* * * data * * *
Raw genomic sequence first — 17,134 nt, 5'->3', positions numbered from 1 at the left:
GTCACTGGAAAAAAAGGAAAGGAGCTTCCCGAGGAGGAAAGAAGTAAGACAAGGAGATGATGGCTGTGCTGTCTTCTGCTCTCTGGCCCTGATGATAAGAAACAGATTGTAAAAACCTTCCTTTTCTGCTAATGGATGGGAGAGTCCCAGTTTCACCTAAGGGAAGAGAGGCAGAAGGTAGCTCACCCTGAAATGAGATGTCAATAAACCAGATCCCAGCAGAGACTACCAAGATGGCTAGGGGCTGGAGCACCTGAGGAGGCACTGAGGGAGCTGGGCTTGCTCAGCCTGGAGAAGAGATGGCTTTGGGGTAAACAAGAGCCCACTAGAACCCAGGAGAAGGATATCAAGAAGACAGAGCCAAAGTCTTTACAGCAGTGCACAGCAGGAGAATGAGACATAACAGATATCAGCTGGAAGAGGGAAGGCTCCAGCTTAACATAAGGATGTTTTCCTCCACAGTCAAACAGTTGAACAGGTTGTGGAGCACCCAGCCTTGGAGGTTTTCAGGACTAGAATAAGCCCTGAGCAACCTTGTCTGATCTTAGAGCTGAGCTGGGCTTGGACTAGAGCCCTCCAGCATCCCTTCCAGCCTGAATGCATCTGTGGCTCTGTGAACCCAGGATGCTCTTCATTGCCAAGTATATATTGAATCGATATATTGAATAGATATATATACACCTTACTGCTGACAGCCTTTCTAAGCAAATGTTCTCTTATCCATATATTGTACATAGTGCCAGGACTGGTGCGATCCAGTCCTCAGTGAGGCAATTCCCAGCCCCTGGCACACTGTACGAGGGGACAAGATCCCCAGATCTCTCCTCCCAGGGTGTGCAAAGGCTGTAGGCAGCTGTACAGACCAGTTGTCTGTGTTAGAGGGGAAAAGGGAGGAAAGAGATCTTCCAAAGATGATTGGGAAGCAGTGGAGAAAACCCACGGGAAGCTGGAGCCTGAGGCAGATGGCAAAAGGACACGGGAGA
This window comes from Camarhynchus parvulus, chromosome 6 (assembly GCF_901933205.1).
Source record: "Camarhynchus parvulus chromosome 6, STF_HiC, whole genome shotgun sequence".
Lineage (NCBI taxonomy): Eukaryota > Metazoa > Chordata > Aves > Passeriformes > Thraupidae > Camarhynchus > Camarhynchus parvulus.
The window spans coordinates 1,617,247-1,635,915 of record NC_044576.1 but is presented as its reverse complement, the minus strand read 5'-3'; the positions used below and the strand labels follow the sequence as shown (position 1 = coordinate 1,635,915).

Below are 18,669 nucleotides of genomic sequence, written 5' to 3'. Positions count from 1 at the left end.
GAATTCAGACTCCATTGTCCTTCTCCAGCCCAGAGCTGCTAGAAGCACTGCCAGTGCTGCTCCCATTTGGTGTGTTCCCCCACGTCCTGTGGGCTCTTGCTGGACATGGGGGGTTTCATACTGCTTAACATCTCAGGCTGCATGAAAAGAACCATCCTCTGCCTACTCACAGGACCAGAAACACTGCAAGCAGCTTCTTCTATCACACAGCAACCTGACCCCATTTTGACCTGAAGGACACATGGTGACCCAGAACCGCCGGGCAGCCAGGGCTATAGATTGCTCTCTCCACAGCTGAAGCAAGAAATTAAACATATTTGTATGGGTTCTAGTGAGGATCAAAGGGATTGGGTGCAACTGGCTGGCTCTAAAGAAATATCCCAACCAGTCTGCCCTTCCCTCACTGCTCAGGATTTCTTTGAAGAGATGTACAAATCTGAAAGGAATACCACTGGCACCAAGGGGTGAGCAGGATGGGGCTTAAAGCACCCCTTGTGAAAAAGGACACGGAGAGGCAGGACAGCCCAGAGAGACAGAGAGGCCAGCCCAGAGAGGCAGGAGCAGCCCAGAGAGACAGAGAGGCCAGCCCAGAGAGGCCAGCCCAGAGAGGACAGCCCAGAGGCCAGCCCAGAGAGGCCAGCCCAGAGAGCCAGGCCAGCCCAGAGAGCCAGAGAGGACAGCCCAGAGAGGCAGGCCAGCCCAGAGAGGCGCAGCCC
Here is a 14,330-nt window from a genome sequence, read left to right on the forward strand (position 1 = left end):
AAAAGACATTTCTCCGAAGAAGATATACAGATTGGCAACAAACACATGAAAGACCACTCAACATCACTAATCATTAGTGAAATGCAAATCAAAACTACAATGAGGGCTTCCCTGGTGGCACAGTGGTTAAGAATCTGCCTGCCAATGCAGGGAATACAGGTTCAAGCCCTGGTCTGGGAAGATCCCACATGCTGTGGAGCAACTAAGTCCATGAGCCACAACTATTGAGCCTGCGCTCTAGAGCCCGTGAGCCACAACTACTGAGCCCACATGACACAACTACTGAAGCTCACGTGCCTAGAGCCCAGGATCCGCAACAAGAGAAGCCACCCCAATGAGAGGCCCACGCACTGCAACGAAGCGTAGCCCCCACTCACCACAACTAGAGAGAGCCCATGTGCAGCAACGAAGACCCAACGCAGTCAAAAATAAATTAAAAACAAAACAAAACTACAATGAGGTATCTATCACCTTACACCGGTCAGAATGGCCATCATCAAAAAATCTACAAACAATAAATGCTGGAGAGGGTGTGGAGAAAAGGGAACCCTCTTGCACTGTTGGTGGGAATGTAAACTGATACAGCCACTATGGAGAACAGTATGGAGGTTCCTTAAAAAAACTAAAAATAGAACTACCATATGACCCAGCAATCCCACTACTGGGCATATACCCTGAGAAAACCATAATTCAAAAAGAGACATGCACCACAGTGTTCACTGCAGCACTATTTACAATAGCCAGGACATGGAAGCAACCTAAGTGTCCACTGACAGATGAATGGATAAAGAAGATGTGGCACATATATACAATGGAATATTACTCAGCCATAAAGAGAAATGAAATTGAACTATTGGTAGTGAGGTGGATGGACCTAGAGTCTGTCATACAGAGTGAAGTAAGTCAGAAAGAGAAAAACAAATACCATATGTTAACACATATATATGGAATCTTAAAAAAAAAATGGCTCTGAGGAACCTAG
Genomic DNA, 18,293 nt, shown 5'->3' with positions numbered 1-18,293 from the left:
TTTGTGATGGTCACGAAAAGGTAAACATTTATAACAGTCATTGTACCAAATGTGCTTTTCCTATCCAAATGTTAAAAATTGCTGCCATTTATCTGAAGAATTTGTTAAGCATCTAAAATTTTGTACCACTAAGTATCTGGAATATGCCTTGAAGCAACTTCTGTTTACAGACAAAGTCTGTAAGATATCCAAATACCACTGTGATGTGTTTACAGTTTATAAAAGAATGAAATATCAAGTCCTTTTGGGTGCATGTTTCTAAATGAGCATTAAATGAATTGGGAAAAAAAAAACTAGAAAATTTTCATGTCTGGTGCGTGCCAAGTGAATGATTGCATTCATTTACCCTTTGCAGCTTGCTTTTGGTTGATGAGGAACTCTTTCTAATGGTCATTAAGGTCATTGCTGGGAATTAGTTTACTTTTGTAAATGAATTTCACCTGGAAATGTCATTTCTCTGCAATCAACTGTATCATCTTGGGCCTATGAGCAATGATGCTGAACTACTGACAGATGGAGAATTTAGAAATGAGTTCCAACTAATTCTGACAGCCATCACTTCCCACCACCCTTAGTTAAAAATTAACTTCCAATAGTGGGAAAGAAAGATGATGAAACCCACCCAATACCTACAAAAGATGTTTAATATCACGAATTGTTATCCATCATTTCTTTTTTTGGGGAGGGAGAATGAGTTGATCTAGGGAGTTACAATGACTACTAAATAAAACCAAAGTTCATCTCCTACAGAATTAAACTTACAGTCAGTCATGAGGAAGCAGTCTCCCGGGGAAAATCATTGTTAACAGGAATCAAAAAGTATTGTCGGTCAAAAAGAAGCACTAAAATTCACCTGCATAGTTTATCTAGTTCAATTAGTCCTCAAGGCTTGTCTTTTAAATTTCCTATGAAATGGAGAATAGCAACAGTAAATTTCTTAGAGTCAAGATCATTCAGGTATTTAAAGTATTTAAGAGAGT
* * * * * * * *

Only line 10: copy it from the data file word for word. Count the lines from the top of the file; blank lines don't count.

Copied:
AAAAGACATTTCTCCGAAGAAGATATACAGATTGGCAACAAACACATGAAAGACCACTCAACATCACTAATCATTAGTGAAATGCAAATCAAAACTACAATGAGGGCTTCCCTGGTGGCACAGTGGTTAAGAATCTGCCTGCCAATGCAGGGAATACAGGTTCAAGCCCTGGTCTGGGAAGATCCCACATGCTGTGGAGCAACTAAGTCCATGAGCCACAACTATTGAGCCTGCGCTCTAGAGCCCGTGAGCCACAACTACTGAGCCCACATGACACAACTACTGAAGCTCACGTGCCTAGAGCCCAGGATCCGCAACAAGAGAAGCCACCCCAATGAGAGGCCCACGCACTGCAACGAAGCGTAGCCCCCACTCACCACAACTAGAGAGAGCCCATGTGCAGCAACGAAGACCCAACGCAGTCAAAAATAAATTAAAAACAAAACAAAACTACAATGAGGTATCTATCACCTTACACCGGTCAGAATGGCCATCATCAAAAAATCTACAAACAATAAATGCTGGAGAGGGTGTGGAGAAAAGGGAACCCTCTTGCACTGTTGGTGGGAATGTAAACTGATACAGCCACTATGGAGAACAGTATGGAGGTTCCTTAAAAAAACTAAAAATAGAACTACCATATGACCCAGCAATCCCACTACTGGGCATATACCCTGAGAAAACCATAATTCAAAAAGAGACATGCACCACAGTGTTCACTGCAGCACTATTTACAATAGCCAGGACATGGAAGCAACCTAAGTGTCCACTGACAGATGAATGGATAAAGAAGATGTGGCACATATATACAATGGAATATTACTCAGCCATAAAGAGAAATGAAATTGAACTATTGGTAGTGAGGTGGATGGACCTAGAGTCTGTCATACAGAGTGAAGTAAGTCAGAAAGAGAAAAACAAATACCATATGTTAACACATATATATGGAATCTTAAAAAAAAAATGGCTCTGAGGAACCTAG